I had coffee with Kate after I had my gallery review on Friday and she asked how I could possibly work in an assembly line?! Hey, I took some pictures, I can show you what a mean.
First I choose fabrics and lay them all out on my ironing board. You can also see my sketches of shrine, arch and house shapes. I'm keeping in mind that all of these pieces will be framed in 8 x 10 frames. I use this same system for my postcards and fit as many onto the ironing board as comfortable.
Then I begin to fuse the major shapes. You can see I added another background. I found a piece of prefused fabric and it wanted to join the party. That's why it's sitting on release paper. The other backgrounds are not fused. (Though they could be if I wasn't stingy with WU or lazy.)
After all the shapes are fused, I get started picking out embellishments. This is where the assembly line is particularly efficient. If I had to get out my ribbon and trim box, dig through it for one piece, then put it away, then get out my charms box, dig through it, then put it away... then the button box, the stamp box, the bead box, the "other interesting fibers" box etc... I'd lose interest and the studio would be a mess.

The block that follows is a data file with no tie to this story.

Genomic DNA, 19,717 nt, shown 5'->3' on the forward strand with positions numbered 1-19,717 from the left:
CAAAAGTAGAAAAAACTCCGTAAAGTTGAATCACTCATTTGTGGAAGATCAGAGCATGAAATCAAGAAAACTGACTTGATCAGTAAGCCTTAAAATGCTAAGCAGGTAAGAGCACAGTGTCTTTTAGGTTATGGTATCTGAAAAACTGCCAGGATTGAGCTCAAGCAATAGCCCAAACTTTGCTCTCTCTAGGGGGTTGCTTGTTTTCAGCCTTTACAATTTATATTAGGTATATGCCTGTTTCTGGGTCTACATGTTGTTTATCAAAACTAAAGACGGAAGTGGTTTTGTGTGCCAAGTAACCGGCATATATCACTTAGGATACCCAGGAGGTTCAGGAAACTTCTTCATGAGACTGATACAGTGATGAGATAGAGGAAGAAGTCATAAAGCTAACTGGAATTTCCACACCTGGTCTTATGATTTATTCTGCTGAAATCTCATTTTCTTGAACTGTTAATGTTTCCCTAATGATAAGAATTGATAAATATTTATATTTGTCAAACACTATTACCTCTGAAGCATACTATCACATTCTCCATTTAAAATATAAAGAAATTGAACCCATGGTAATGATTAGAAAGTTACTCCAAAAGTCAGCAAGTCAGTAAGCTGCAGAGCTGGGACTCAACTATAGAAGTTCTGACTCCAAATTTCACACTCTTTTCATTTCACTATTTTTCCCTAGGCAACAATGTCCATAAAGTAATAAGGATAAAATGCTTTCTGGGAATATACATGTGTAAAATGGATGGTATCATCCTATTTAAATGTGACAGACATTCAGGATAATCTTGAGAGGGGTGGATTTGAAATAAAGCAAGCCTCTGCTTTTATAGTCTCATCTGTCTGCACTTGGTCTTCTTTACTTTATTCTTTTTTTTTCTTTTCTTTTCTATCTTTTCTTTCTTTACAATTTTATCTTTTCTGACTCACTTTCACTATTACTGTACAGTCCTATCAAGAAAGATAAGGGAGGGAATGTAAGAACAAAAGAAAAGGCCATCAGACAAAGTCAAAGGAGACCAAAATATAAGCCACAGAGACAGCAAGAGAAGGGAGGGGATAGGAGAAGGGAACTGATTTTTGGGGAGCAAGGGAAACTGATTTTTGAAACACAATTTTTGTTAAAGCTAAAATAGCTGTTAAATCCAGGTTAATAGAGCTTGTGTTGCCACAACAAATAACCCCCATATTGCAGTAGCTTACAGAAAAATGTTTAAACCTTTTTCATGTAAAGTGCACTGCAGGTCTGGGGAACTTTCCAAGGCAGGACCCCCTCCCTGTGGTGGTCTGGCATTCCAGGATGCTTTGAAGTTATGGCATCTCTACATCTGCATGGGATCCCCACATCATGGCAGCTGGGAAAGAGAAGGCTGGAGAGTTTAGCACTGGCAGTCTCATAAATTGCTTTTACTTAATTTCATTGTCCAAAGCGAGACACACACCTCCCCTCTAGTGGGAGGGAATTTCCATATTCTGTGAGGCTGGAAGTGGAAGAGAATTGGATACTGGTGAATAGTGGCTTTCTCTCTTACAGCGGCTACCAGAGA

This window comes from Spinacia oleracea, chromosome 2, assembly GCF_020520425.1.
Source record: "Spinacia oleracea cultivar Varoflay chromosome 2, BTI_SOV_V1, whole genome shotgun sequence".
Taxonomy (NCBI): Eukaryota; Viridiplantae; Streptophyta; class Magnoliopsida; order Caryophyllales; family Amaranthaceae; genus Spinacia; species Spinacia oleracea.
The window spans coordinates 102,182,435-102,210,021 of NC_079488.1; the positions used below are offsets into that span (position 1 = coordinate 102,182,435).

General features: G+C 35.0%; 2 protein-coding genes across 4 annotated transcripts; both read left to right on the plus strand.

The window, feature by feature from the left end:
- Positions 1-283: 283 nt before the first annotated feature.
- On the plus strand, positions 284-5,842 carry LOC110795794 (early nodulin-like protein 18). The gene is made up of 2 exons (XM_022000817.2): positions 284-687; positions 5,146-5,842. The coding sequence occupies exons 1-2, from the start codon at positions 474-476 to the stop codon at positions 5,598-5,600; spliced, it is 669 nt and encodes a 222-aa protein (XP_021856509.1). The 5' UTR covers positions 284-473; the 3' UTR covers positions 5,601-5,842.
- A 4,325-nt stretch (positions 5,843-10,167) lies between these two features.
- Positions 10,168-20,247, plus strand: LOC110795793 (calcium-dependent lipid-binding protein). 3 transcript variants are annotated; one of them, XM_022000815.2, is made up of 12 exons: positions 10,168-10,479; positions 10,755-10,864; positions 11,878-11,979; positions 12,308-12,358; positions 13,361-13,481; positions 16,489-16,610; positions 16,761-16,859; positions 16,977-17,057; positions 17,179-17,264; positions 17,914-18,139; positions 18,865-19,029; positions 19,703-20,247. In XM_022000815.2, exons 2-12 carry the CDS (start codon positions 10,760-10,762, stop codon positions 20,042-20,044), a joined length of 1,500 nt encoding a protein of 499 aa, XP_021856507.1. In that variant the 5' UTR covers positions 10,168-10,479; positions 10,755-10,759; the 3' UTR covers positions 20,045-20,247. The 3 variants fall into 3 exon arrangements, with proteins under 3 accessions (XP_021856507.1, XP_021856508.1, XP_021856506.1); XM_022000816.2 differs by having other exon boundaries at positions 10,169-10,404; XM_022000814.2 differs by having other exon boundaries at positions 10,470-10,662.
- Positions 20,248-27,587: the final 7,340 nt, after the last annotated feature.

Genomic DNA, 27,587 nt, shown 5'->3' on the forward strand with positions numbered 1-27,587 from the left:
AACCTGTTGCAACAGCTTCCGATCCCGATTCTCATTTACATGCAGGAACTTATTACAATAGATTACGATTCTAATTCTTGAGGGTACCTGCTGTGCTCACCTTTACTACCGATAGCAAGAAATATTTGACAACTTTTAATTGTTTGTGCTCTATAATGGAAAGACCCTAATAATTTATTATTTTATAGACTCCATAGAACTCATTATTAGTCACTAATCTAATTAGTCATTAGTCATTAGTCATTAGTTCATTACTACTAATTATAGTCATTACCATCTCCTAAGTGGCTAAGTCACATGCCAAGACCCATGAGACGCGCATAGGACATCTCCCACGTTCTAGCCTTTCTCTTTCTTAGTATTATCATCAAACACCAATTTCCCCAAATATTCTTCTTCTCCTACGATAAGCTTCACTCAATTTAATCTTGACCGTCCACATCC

Here's a picture of one of the shrines with the potential embellishments. Now each set of embellishments gets put in a little zip loc bag with the background fabric. (If you look back at the
finished shrines you see I did not use the silver fish, the gold starfish, the white Barbie shoe or several of the beads... oh well, they just get restocked in their appropriate boxes.)
The assembly line stops here pretty much. Now I work on each item individually by free motion quilting if needed, hand embroidery, sewing (and gluing) on embellishments, sandwiching and finishing.
Oh, you may also notice that the green/purple/pink background piece never got finished. It was missing something and I lost interest a bit and I needed to get the ones that were done all framed and ready to go.. Oh well, go with the flow.